Securing the cloud will be hotter than ever in 2010 as more and more companies adopt services such as storage for rent, software as a service, virtual IT and application hosting. The concept of protecting data-at-rest vs. data-in-motion comes into play, forcing organizations to examine various security mechanisms to secure their data, including encryption, SSL inspection, data leakage protection, antivirus among others. Data while at rest in the cloud may be protected in a lock and key manner to prevent unauthorized access, but infected data is not necessarily cleansed in the cloud and can be brought back to the network in transit.

4) Don’t Throw the Apps Out with the Bath Water: Second-layer security will be adopted to help enterprises have better application control beyond just allow or not allow.

Enterprises will be more than ever confronted with employees’ use of social media apps that don’t always have an obvious business benefit, and many of these tools come with them some very nasty threats. From recent memory, witness Koobface and Secret Crush targeting and wreaking havoc on millions of Facebook and MySpace users. Beyond social networking sites, application threats are also targeting business-critical applications, causing many companies to implement countermeasures for these new sophisticated/targeted attacks. But in 2010, organizations do not have to implement an all-or-nothing policy. Application security exists to provide intelligent second-layer security controls to enable (1) defining of granular application policies that allow or disallow applications by layers and (2) screening malicious activities within allowed applications, then capturing and disposing of it at the gateway. This is a much more intelligent and productive approach than alienating a workforce and, in the process, possible missing out on next-generation marketing vehicles with a "no-Facebook/YouTube/MySpace," etc. policy.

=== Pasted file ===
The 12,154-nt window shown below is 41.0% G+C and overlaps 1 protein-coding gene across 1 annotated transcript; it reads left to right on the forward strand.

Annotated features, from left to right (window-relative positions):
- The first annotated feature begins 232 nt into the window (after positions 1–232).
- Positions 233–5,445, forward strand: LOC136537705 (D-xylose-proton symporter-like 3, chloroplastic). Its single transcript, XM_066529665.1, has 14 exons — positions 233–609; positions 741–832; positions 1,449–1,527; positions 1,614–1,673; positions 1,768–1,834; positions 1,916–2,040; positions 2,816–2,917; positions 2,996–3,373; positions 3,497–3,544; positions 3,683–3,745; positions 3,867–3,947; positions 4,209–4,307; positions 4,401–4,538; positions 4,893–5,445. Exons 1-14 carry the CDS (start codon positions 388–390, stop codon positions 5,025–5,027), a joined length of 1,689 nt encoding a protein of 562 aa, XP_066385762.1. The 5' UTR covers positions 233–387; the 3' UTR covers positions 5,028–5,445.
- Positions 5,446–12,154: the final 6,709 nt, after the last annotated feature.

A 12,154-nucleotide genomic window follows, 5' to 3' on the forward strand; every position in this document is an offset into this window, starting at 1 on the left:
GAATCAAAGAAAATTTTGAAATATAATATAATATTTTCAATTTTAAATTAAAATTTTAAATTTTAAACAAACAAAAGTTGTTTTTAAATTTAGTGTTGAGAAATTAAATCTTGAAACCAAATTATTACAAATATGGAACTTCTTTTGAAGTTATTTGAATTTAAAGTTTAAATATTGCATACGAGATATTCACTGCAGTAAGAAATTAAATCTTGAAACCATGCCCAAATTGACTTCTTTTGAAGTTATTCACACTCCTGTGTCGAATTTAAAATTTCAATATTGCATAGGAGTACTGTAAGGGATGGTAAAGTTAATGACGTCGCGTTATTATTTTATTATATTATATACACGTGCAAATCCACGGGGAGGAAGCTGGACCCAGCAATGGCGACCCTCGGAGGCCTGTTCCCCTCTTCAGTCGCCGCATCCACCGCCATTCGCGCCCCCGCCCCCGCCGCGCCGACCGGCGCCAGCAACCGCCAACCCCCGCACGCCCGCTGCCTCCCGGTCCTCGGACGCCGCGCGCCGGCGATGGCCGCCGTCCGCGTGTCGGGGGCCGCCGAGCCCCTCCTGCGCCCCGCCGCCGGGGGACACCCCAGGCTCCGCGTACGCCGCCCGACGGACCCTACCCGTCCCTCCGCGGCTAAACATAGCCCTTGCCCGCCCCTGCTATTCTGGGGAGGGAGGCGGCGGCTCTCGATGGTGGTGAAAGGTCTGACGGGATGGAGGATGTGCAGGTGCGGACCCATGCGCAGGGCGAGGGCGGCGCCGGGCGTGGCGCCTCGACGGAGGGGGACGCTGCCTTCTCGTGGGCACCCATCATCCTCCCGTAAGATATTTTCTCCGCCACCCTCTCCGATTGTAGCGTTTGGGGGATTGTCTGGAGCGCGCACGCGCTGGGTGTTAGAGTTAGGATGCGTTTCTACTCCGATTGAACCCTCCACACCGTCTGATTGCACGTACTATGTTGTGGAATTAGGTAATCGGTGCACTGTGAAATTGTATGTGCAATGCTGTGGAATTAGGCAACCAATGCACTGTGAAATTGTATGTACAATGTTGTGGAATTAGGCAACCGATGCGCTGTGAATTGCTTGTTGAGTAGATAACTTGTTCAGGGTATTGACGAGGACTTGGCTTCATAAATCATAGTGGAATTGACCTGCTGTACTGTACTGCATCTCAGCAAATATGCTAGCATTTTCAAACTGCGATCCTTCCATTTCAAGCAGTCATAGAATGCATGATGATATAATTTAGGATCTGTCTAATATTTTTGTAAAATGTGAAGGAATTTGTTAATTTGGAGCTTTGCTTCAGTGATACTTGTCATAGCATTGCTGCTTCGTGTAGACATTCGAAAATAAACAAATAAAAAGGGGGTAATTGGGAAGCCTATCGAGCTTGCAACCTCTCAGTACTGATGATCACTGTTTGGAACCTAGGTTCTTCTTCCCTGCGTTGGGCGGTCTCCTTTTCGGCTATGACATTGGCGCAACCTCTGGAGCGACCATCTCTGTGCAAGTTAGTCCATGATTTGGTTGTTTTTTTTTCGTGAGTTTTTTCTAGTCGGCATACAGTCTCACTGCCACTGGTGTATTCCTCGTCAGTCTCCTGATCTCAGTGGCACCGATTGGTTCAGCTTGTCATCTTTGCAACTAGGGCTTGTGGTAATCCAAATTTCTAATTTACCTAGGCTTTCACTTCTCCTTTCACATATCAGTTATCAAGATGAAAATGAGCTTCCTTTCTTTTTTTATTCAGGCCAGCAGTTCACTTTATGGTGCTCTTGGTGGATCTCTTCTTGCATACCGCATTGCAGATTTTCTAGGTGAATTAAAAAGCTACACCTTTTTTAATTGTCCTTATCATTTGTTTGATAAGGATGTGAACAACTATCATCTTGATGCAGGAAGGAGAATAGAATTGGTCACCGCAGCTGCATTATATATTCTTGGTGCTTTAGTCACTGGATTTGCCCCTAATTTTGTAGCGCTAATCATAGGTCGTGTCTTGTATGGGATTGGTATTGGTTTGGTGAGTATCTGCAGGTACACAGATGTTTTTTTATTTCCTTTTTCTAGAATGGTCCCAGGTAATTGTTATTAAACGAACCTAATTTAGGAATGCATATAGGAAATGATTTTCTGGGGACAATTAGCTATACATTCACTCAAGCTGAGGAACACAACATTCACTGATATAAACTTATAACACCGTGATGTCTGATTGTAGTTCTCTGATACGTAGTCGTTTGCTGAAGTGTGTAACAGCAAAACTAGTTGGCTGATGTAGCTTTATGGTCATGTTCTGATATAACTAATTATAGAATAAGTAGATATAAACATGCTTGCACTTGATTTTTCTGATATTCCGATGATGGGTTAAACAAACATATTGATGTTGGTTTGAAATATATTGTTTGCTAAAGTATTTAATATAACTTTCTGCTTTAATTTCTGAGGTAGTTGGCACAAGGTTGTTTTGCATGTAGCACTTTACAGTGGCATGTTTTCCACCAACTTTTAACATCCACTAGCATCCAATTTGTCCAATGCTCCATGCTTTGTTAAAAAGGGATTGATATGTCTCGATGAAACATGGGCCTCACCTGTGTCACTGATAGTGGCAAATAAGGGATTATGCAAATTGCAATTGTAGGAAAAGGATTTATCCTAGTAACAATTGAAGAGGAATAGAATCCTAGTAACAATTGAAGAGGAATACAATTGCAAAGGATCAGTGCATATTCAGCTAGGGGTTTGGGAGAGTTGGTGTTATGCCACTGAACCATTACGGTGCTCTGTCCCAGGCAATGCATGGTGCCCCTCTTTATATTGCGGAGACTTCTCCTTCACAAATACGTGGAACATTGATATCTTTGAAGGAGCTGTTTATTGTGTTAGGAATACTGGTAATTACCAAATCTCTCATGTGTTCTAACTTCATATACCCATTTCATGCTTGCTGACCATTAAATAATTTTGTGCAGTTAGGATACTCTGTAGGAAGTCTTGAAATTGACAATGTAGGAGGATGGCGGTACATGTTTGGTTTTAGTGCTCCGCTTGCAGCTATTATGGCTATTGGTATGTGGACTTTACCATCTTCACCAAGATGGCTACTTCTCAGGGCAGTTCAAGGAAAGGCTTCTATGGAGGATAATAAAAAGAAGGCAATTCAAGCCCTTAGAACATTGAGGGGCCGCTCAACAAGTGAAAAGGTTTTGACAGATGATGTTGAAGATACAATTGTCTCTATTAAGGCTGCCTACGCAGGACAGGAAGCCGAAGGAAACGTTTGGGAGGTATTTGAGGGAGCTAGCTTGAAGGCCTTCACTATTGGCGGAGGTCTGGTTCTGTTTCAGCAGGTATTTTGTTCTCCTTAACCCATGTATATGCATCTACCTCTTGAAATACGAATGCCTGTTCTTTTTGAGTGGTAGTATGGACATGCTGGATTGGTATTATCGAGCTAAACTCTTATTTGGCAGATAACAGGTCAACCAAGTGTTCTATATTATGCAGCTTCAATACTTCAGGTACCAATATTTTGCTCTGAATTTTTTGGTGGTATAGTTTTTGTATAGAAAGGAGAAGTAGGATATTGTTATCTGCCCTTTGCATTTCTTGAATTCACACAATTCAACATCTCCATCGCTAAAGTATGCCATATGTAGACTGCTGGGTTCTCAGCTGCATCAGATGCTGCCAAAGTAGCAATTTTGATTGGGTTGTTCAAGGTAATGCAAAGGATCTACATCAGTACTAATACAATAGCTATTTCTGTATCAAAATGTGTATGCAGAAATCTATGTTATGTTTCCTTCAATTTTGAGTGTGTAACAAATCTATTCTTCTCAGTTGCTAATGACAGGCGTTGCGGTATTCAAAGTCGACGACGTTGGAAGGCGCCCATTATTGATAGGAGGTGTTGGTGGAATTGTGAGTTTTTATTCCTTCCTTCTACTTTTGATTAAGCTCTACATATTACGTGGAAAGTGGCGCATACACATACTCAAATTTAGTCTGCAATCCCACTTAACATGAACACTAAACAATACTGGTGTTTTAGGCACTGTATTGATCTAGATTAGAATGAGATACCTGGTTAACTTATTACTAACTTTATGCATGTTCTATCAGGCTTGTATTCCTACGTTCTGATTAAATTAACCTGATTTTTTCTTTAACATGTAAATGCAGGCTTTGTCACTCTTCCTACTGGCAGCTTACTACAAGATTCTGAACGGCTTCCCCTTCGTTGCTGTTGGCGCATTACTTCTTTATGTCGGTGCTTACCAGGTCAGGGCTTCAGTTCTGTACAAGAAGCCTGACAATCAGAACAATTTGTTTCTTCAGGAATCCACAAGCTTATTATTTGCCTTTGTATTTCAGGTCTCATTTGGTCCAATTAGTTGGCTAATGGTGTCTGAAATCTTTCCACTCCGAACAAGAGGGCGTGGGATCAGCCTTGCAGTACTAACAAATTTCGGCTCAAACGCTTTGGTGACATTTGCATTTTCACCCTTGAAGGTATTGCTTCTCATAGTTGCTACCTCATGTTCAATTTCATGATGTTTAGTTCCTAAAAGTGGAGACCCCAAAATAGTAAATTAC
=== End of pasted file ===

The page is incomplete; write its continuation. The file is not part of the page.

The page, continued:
5) Security and Network Services Aren’t Strange Bedfellows: A natural evolution with the trend in consolidating network devices is to integrate more network functionality into security devices.

We’ve seen the successful convergence of multiple security and network services into a single appliance with the strong adoption of unified threat management solutions over the past decade. As security performance has gotten faster and faster, customers have increasingly seen the benefit in the convergence of network and security services on the same platform, especially in the economic climate of the past 18 months when the benefits of consolidation have resonated well with customers. Moving into 2010, additional consolidation of network services will find continued acceptance with budget-conscious customers. For example, WAN acceleration has seen strong acceptance by customers earlier this year when the service was integrated into a consolidated security device to accelerate the good traffic while stopping the bad. Switching and VOIP capabilities might be other network services to be integrated into consolidated security devices in the future.